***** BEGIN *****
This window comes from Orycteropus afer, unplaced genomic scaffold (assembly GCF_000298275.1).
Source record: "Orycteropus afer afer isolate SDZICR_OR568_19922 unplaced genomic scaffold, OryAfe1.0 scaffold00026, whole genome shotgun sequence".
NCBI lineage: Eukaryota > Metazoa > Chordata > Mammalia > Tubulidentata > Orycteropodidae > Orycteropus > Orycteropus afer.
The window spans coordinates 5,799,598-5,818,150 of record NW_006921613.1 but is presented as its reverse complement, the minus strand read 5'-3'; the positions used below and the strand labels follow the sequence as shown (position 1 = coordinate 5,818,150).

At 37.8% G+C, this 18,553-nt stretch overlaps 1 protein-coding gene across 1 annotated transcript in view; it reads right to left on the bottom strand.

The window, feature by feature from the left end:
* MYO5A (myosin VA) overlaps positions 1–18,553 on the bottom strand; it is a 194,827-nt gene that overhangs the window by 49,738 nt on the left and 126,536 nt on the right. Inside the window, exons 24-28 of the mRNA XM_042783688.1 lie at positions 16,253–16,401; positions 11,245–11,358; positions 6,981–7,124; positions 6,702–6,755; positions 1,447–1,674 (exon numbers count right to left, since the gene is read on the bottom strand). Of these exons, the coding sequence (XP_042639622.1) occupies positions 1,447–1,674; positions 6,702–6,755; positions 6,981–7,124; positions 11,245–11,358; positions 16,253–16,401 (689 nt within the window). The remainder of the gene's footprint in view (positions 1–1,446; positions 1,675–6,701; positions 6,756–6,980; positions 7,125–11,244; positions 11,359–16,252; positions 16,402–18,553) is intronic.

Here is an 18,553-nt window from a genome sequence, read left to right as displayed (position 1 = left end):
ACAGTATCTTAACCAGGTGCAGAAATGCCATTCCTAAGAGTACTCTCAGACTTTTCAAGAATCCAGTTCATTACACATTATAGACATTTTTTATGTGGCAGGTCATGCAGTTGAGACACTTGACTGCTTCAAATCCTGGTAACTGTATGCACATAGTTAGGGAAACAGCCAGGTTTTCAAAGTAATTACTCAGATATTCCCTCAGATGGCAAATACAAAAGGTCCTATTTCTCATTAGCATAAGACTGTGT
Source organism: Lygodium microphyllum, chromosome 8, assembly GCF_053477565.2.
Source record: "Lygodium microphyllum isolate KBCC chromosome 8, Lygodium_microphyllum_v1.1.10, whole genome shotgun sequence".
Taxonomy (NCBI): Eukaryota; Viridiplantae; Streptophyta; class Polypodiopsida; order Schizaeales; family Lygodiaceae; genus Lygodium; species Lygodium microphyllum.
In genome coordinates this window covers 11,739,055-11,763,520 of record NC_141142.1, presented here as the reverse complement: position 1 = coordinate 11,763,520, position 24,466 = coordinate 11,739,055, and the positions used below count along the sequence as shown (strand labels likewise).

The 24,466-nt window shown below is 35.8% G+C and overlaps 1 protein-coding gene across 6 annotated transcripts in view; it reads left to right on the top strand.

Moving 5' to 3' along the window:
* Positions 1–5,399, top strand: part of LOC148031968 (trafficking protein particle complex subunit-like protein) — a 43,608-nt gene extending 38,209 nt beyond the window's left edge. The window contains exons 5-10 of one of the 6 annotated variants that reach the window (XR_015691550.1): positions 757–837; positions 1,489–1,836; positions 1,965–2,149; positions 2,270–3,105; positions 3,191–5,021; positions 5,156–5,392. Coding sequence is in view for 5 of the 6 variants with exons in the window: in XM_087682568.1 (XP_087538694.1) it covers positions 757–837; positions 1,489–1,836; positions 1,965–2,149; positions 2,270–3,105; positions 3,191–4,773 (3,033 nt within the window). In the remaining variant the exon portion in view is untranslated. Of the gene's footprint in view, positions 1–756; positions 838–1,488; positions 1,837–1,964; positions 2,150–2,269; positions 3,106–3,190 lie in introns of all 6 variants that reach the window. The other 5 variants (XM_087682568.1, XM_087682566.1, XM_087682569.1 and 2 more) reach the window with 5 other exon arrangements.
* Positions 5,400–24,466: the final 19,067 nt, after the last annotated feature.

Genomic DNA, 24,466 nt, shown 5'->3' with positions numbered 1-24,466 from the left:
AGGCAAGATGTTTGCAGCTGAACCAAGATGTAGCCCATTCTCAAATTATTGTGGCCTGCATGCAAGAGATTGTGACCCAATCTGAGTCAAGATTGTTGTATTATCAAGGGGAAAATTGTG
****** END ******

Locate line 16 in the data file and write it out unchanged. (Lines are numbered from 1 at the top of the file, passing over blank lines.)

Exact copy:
* Positions 1–5,399, top strand: part of LOC148031968 (trafficking protein particle complex subunit-like protein) — a 43,608-nt gene extending 38,209 nt beyond the window's left edge. The window contains exons 5-10 of one of the 6 annotated variants that reach the window (XR_015691550.1): positions 757–837; positions 1,489–1,836; positions 1,965–2,149; positions 2,270–3,105; positions 3,191–5,021; positions 5,156–5,392. Coding sequence is in view for 5 of the 6 variants with exons in the window: in XM_087682568.1 (XP_087538694.1) it covers positions 757–837; positions 1,489–1,836; positions 1,965–2,149; positions 2,270–3,105; positions 3,191–4,773 (3,033 nt within the window). In the remaining variant the exon portion in view is untranslated. Of the gene's footprint in view, positions 1–756; positions 838–1,488; positions 1,837–1,964; positions 2,150–2,269; positions 3,106–3,190 lie in introns of all 6 variants that reach the window. The other 5 variants (XM_087682568.1, XM_087682566.1, XM_087682569.1 and 2 more) reach the window with 5 other exon arrangements.